Shared services have been increasing in prominence in a range of functional areas in both the private and public sectors. Increasing environmental pressures and shrinking public sector budgets have promoted the use of shared services. The purported benefits of improved efficiency and service provision coupled with cost reductions and enhanced performance has rendered this model attractive to many organisations.
This thesis investigates shared services across three functional areas within a public sector context. Given the increased uptake of this model in practice, this study is highly relevant and timely. Where much of the existing literature focuses on specific functions, this research investigates shared services across a number of functional areas. Using multiple functional areas, this research sought to investigate, identify and understand the key factors that inform the planning, implementation and management of shared services.
A conceptual framework was developed that could be employed to understand how shared services should be implemented and managed. The conceptual framework was developed from the shared services literature and organisational change theory and was used to inform the analysis of the findings. Organisational change theory is particularly relevant to shared services due to the structural reconfiguration and behavioural changes that occur as a result of adopting a shared services arrangement. It is therefore, a significant theory in understanding shared services.
The findings of this study are based upon qualitative data obtained from three shared services case studies in the functional areas of Human Resources (HR), Finance and Accounting (F&A), and Information and Communications Technology (ICT). In employing a multi-functional approach to shared services research, this study makes an important contribution to the knowledge base. The research draws comparisons and distinctions in how each of the functional areas developed the purpose of the shared services, dealt with the processes surrounding implementation and xi management, and considered how the people associated with each functional area - both user and provider - were managed in order to fulfil the overall purpose.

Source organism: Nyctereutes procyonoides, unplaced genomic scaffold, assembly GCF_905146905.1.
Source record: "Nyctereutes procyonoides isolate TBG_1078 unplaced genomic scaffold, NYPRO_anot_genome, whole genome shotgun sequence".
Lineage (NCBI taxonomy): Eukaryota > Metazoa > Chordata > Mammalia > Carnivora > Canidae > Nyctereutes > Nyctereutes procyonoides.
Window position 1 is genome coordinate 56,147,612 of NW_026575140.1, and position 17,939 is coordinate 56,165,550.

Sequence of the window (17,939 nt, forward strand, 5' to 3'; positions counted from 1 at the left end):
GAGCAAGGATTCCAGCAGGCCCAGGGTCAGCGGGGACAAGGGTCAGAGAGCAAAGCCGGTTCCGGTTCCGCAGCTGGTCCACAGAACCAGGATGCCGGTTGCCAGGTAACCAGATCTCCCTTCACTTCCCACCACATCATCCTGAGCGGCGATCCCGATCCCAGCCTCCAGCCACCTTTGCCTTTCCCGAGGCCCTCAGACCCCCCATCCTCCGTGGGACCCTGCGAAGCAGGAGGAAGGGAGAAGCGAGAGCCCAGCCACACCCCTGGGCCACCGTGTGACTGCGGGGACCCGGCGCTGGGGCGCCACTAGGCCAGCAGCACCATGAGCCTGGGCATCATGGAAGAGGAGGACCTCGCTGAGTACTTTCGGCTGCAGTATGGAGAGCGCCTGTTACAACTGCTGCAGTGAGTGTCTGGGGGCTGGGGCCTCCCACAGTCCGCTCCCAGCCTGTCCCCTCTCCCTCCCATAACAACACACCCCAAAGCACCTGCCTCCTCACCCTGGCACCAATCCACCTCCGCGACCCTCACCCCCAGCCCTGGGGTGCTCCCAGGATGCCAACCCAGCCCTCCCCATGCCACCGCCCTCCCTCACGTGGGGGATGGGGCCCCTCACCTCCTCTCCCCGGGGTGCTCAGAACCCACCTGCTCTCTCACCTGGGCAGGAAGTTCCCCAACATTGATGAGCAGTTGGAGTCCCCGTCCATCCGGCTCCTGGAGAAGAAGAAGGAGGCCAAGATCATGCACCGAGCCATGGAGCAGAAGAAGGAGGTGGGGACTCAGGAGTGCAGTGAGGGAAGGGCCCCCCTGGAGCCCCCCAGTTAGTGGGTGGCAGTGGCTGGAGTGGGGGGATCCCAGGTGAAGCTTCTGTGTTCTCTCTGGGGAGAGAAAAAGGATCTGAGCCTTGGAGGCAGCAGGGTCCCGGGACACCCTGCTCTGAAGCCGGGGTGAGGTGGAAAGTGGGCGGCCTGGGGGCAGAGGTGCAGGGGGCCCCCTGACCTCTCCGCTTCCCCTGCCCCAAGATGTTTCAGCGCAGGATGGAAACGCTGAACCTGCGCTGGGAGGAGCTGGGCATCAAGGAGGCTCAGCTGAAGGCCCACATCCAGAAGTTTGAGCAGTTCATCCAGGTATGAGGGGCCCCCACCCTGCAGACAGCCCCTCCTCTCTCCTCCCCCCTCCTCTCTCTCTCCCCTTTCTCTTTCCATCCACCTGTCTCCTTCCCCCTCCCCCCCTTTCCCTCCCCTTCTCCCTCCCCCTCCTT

The main findings from this study indicate that there are a number of key factors, regardless of functional areas, that should be considered. Firstly, the involvement and engagement of key stakeholders is paramount at the juncture of initial discussions, early negotiations and strategy development. Involving stakeholders ensures that the expertise of those responsible for developing and operating the new delivery model is captured and acted upon. Furthermore, involving stakeholders creates the buy-in necessary for acceptance and reduced resistance to change. This finding also supports the importance of employing organisational change theory to shared services.
Secondly, standardisation is fundamental when the overall purpose is to generate efficiencies, improve service quality and reduce costs. Standardisation permeates numerous areas such as unbundling core from non-core activities and the subsequent design of new structures – both shared service centres and retained functions. The reticence to fully extend a standard approach impacts the retained function, and this leads to the third finding. Contrary to much of the existing literature that has shown the retained function can adopt a strategic role, this research reveals that departments often continued to provide administrative duties. Therefore, in relation to the retained function, this study contributes important insights into this underrepresented area. Finally, this study confirms that both insourcing and outsourcing are viable delivery methods that can be used in a shared services arrangement, and it also highlights the benefits and challenges associated with the various sourcing arrangements.